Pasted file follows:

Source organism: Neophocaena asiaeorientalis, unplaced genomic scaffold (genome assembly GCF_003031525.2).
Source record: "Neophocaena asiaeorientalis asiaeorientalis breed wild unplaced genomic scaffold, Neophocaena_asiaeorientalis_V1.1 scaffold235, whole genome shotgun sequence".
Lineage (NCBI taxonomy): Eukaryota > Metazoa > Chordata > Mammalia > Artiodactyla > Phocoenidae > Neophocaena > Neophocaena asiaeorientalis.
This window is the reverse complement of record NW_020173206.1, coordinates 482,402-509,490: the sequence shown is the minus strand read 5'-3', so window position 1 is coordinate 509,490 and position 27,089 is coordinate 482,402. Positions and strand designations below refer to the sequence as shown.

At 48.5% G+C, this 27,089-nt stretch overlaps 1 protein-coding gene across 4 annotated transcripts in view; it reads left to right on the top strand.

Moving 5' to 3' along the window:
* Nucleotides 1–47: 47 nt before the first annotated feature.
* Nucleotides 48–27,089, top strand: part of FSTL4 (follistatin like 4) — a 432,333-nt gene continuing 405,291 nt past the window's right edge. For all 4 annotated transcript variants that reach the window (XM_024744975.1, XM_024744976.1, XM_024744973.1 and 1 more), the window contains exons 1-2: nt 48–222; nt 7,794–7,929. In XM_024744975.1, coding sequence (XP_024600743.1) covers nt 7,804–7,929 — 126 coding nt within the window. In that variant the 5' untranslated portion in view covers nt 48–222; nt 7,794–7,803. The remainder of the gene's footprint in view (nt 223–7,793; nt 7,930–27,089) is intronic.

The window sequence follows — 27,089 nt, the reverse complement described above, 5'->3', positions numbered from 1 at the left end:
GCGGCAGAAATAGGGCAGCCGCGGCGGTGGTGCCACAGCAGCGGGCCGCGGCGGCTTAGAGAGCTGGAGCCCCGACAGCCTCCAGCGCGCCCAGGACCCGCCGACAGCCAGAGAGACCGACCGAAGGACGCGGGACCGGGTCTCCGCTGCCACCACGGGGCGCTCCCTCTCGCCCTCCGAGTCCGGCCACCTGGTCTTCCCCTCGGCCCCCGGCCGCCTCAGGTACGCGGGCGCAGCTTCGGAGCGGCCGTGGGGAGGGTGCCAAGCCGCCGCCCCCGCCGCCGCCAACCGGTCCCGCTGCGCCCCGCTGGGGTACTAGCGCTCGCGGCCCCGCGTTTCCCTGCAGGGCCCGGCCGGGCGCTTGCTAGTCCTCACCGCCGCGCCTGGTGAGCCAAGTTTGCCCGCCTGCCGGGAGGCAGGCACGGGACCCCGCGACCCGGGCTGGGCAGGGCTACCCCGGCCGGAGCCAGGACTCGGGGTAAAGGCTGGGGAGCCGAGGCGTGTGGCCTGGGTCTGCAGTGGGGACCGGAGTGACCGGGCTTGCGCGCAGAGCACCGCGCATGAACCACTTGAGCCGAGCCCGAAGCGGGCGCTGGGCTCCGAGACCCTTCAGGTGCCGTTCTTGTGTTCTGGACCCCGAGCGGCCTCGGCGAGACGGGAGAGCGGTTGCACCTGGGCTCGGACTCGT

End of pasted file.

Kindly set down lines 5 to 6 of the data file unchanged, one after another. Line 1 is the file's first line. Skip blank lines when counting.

At 48.5% G+C, this 27,089-nt stretch overlaps 1 protein-coding gene across 4 annotated transcripts in view; it reads left to right on the top strand.

Moving 5' to 3' along the window: